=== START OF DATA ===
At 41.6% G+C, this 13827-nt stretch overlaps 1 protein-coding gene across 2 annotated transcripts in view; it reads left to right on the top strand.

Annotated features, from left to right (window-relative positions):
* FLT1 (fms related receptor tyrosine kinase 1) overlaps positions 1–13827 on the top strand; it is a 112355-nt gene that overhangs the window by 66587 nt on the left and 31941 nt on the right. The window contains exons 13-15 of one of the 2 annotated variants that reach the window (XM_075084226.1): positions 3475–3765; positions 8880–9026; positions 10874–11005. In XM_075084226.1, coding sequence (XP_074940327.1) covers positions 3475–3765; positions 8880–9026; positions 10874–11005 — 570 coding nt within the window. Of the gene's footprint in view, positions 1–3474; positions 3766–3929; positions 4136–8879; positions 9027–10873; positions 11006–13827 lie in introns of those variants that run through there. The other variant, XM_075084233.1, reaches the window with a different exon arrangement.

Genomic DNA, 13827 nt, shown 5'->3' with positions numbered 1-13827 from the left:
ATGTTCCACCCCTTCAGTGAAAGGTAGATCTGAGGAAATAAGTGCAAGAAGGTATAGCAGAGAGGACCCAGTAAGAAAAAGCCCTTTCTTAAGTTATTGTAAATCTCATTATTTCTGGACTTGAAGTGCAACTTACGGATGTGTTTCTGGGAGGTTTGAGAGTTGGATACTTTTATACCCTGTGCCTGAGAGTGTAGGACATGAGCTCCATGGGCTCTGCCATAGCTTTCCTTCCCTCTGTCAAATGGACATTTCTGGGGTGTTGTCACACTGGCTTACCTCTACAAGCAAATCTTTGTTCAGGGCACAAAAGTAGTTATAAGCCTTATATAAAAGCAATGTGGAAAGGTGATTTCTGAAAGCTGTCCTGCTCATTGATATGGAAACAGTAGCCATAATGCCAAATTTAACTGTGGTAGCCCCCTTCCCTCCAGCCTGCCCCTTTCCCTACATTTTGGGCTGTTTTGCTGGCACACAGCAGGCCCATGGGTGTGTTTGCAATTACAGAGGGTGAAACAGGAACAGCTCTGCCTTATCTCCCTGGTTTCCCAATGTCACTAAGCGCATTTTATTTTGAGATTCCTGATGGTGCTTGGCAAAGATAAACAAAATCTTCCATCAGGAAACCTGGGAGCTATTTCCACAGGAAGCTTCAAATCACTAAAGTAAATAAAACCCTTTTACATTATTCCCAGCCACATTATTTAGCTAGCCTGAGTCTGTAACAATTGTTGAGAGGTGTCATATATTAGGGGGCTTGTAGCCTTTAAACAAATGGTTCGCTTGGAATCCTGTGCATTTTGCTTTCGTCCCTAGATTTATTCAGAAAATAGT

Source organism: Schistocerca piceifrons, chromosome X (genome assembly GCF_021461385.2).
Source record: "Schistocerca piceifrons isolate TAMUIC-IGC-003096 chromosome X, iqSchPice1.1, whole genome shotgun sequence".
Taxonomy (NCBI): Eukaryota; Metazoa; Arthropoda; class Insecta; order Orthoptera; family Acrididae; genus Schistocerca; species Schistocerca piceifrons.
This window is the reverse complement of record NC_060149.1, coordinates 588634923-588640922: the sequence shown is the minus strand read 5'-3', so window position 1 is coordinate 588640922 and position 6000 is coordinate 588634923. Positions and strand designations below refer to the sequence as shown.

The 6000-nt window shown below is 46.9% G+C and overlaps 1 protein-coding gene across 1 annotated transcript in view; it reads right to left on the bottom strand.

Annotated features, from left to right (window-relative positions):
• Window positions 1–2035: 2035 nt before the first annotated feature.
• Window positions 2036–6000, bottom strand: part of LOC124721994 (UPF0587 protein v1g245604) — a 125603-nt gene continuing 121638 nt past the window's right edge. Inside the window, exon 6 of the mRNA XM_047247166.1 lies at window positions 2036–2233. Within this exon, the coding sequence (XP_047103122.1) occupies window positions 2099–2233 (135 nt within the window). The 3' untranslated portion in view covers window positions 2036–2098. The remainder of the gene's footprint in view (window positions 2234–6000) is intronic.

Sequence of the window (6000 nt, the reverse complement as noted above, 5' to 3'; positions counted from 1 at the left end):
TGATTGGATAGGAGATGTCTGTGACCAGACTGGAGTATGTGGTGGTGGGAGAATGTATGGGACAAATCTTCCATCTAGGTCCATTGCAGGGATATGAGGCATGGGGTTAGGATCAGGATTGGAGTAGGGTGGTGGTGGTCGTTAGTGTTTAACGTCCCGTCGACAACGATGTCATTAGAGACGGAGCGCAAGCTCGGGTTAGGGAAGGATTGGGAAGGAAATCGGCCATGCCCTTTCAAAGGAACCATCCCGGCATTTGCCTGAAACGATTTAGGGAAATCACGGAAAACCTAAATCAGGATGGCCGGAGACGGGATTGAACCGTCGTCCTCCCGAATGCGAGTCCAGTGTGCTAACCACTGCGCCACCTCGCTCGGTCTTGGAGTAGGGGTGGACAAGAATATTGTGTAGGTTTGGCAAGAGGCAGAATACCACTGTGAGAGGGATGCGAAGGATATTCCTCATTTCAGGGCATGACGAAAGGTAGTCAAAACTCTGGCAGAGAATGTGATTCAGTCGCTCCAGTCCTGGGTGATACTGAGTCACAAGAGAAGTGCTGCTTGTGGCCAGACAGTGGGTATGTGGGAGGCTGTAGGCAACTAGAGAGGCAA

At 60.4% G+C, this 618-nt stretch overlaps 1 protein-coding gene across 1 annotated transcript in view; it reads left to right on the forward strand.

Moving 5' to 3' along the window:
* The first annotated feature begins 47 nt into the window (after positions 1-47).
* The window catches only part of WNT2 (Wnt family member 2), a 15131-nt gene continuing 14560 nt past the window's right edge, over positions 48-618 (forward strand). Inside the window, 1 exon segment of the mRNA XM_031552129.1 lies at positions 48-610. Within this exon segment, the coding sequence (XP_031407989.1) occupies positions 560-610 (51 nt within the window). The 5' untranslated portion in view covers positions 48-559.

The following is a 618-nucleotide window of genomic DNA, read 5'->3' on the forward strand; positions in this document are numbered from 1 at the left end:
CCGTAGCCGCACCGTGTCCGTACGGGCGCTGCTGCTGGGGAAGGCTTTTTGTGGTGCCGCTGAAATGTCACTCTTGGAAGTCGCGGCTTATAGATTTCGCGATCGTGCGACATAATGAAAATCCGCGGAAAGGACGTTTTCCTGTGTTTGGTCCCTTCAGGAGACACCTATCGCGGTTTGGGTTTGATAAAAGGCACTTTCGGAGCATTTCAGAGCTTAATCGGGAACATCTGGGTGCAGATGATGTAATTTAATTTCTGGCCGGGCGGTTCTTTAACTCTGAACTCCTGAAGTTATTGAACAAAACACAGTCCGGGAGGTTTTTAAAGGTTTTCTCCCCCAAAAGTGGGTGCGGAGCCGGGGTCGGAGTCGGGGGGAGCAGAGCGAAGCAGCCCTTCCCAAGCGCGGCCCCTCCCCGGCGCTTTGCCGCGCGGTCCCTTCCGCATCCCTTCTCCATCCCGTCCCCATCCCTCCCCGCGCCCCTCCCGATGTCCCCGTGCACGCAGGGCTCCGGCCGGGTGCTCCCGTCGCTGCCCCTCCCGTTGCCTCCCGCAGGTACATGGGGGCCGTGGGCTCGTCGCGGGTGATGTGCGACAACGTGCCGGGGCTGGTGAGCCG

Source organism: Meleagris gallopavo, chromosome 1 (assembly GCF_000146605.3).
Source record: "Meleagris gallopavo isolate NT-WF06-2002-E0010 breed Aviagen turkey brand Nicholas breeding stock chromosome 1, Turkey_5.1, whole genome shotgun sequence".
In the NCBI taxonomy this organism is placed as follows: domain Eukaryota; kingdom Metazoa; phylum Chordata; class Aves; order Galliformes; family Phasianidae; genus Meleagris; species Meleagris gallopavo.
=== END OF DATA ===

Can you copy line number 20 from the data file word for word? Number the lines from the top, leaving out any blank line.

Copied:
The following is a 618-nucleotide window of genomic DNA, read 5'->3' on the forward strand; positions in this document are numbered from 1 at the left end: